NOT GIVING UP
Under the brassy stare of an equestrian Alexander the Great statue, 3,000 people gathered in Pella to demand Tsipras take a tougher stance with FYROM with word growing a deal is at hand and that he won’t.
The peaceful rally in the northern village of Pella was the best attended of the protests organized in provincial towns across Greece by hardliners opposing any use of the name Macedonia by the small republic to the north.
Demonstrators take part in a rally during a rally in Pella, northern Greece, on Wednesday, June 6, 2018. Thousands of protesters gather near the birthplace of Alexander the Great in northern Greece to demand that the Greek government takes a tough stance with Macedonia over the latter country’s name. (AP Photo/Giannis Papanikos)
Alexander was born in the 4th century B.C. and ruled the ancient kingdom of Macedon, most of which later became the Greek province of Macedonia. Since FYROM the country gained independence from the former Yugoslavia in the 1990s, the Greek government has insisted the name implies a territorial claim on its province.
“Respect history, respect Greece,” read a banner at the rally, about a mile from the ruins of ancient Pella where Alexander was born. Another sign proclaimed, “You are born a Macedonian, you don’t become one.”
Protester Eugenia Sarrigiannidou said she hopes the protest will harden Greece’s official position in the negotiations. “I don’t think the negotiations are finished, because they can be affected by developments — such as our reactions,” she said.
Rally organizers reject any inclusion of the word Macedonia, and want any agreement to be put to a referendum in Greece — as FYROM’s government has promised to do but which Tsipras has not. His own junior coalition partner, the pro-austerity, marginal, jingoistic Independent Greeks (ANEL) of Defense Minister Panos Kammenos also are opposed.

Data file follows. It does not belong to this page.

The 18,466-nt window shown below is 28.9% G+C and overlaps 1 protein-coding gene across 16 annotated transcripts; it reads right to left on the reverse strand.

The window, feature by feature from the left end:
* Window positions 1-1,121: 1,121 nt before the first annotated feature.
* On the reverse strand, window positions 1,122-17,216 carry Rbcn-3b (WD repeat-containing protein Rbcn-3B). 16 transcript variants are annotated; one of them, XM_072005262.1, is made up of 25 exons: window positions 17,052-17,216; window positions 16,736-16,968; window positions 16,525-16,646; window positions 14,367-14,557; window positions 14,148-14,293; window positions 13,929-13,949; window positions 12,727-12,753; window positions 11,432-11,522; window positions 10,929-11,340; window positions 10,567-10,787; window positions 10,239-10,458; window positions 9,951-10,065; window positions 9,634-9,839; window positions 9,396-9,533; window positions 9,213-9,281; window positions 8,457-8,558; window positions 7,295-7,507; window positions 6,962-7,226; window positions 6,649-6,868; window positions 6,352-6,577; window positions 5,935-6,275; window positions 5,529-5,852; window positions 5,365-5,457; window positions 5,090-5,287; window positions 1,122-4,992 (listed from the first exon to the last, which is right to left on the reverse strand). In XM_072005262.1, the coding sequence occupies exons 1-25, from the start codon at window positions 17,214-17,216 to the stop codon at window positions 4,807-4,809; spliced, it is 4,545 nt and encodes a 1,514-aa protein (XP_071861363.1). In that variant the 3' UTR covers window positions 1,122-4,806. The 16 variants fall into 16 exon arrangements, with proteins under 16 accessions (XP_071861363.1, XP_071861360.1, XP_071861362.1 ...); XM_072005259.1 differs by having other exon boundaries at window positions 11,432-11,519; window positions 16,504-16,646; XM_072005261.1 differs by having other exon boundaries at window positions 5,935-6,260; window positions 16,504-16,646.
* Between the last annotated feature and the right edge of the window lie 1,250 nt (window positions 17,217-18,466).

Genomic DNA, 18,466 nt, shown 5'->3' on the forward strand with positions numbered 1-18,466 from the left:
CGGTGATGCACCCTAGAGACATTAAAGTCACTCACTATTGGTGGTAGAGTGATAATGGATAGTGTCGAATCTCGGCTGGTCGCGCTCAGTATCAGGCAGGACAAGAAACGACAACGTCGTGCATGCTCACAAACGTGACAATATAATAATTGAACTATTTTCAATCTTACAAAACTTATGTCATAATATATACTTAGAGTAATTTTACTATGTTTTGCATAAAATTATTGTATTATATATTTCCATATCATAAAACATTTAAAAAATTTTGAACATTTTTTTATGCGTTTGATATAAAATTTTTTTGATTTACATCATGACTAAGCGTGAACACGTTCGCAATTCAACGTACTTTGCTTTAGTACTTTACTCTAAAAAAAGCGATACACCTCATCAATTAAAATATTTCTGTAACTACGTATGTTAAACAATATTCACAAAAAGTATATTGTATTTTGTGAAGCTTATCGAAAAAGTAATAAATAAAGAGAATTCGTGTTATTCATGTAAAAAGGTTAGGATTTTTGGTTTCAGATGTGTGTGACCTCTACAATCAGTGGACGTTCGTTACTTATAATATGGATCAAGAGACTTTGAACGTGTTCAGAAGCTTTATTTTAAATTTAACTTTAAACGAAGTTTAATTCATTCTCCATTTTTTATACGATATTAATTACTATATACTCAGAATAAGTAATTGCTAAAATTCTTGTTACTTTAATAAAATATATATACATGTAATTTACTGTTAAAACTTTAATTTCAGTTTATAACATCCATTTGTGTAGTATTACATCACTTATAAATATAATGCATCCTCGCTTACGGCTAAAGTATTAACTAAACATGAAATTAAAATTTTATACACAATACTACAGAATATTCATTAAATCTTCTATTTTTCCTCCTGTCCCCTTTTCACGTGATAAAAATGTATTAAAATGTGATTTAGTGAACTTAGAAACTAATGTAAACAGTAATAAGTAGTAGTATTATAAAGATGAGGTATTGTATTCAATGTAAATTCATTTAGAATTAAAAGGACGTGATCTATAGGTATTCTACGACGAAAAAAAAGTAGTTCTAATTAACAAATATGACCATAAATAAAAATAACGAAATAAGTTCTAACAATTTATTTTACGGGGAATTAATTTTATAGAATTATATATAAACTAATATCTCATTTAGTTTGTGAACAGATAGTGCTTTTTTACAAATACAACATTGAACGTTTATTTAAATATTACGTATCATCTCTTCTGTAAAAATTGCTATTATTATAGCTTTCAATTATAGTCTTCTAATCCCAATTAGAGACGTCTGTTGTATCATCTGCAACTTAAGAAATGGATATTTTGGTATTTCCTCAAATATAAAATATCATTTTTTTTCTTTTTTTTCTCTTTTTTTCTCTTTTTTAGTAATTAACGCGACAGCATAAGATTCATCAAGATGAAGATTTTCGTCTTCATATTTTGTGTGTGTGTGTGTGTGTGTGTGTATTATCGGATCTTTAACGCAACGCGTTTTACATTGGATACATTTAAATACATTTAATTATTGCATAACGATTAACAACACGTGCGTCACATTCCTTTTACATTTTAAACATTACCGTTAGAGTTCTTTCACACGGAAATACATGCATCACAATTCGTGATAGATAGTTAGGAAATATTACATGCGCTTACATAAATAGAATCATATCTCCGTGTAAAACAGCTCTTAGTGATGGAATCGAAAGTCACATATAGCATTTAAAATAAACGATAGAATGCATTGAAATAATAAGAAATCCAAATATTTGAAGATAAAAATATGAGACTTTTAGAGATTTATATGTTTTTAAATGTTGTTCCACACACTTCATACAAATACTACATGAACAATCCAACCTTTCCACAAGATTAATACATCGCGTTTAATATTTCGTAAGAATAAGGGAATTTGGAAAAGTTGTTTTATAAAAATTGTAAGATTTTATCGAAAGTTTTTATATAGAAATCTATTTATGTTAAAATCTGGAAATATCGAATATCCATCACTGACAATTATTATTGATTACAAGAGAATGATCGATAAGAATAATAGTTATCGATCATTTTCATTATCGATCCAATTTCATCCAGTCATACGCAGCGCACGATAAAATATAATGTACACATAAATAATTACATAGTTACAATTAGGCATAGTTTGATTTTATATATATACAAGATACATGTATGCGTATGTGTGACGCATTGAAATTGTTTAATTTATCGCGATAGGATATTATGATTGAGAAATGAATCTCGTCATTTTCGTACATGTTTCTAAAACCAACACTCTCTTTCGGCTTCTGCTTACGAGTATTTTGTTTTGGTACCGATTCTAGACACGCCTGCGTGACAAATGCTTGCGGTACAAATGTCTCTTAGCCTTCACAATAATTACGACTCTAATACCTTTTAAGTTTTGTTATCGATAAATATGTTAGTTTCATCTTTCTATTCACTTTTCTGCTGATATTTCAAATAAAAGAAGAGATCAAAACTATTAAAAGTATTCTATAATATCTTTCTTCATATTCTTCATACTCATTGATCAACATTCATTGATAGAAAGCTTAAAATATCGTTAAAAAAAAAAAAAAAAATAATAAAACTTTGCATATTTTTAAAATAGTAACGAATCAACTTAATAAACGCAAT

Demonstrators wave Greek flags during a rally in Pella, northern Greece, on Wednesday, June 6, 2018. Thousands of protesters gather near the birthplace of Alexander the Great in northern Greece to demand that the Greek government takes a tough stance with Macedonia over the latter country’s name. (AP Photo/Giannis Papanikos)
That’s all so much politics to the people on the streets, where the demonstrators had the so-so backing of the Church of Greece which is opposed to the name giveaway but said it’s up to the government to decide, washing its hands of the decision.
Teacher Vangelis Voskidis, 62, said attending the rally was “the least we can do for our country.”
“I believe there is only one Macedonia, which is Greek,” he said. “It is our duty to exert pressure so that the name Macedonia is not given to our neighbor.”
They had at least one supporter in Syntagma. Artemis, 19, a Midwifery student, said protesters were being unfairly portrayed by Tsipras as nationalist bigots and not patriots. “They’re trying to make us look like Nazis, and you’re not if you want to defend your country,” she said.
She was off for better things too but added, “Even if they get the name I want the people of Europe to know they are not Greek. We want to keep our history intact.”
(Material from the Associated Press was used in this report)